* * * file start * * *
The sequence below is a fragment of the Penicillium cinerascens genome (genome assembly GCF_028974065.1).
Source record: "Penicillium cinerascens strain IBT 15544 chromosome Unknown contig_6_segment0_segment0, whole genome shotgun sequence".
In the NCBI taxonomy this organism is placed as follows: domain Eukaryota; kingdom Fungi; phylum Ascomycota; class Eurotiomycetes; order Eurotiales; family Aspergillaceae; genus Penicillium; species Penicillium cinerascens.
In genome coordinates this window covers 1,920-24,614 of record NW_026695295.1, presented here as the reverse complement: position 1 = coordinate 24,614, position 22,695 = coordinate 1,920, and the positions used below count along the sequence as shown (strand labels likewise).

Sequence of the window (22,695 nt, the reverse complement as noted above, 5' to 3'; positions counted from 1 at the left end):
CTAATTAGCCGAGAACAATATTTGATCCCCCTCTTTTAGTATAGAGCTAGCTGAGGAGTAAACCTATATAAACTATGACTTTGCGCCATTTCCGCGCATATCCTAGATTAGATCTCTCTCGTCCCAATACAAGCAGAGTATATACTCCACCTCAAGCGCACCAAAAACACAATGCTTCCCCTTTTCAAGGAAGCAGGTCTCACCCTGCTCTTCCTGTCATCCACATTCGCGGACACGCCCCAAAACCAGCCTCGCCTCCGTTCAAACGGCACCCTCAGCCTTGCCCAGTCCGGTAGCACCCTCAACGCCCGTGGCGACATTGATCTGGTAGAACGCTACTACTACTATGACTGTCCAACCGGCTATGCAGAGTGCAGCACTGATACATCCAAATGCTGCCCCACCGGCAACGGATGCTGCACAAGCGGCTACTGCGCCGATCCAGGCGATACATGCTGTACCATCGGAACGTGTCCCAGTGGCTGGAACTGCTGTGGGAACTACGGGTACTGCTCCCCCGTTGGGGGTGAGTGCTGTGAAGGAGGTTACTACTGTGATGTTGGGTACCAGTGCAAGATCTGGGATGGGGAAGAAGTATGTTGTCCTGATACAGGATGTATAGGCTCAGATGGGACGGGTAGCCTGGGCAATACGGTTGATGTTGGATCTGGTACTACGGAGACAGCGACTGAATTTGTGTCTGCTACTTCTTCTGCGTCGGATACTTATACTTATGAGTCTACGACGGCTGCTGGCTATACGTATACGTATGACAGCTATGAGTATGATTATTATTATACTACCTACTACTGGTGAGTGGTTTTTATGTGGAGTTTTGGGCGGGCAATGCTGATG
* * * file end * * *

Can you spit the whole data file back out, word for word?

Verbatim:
The sequence below is a fragment of the Penicillium cinerascens genome (genome assembly GCF_028974065.1).
Source record: "Penicillium cinerascens strain IBT 15544 chromosome Unknown contig_6_segment0_segment0, whole genome shotgun sequence".
In the NCBI taxonomy this organism is placed as follows: domain Eukaryota; kingdom Fungi; phylum Ascomycota; class Eurotiomycetes; order Eurotiales; family Aspergillaceae; genus Penicillium; species Penicillium cinerascens.
In genome coordinates this window covers 1,920-24,614 of record NW_026695295.1, presented here as the reverse complement: position 1 = coordinate 24,614, position 22,695 = coordinate 1,920, and the positions used below count along the sequence as shown (strand labels likewise).

Sequence of the window (22,695 nt, the reverse complement as noted above, 5' to 3'; positions counted from 1 at the left end):
CTAATTAGCCGAGAACAATATTTGATCCCCCTCTTTTAGTATAGAGCTAGCTGAGGAGTAAACCTATATAAACTATGACTTTGCGCCATTTCCGCGCATATCCTAGATTAGATCTCTCTCGTCCCAATACAAGCAGAGTATATACTCCACCTCAAGCGCACCAAAAACACAATGCTTCCCCTTTTCAAGGAAGCAGGTCTCACCCTGCTCTTCCTGTCATCCACATTCGCGGACACGCCCCAAAACCAGCCTCGCCTCCGTTCAAACGGCACCCTCAGCCTTGCCCAGTCCGGTAGCACCCTCAACGCCCGTGGCGACATTGATCTGGTAGAACGCTACTACTACTATGACTGTCCAACCGGCTATGCAGAGTGCAGCACTGATACATCCAAATGCTGCCCCACCGGCAACGGATGCTGCACAAGCGGCTACTGCGCCGATCCAGGCGATACATGCTGTACCATCGGAACGTGTCCCAGTGGCTGGAACTGCTGTGGGAACTACGGGTACTGCTCCCCCGTTGGGGGTGAGTGCTGTGAAGGAGGTTACTACTGTGATGTTGGGTACCAGTGCAAGATCTGGGATGGGGAAGAAGTATGTTGTCCTGATACAGGATGTATAGGCTCAGATGGGACGGGTAGCCTGGGCAATACGGTTGATGTTGGATCTGGTACTACGGAGACAGCGACTGAATTTGTGTCTGCTACTTCTTCTGCGTCGGATACTTATACTTATGAGTCTACGACGGCTGCTGGCTATACGTATACGTATGACAGCTATGAGTATGATTATTATTATACTACCTACTACTGGTGAGTGGTTTTTATGTGGAGTTTTGGGCGGGCAATGCTGATG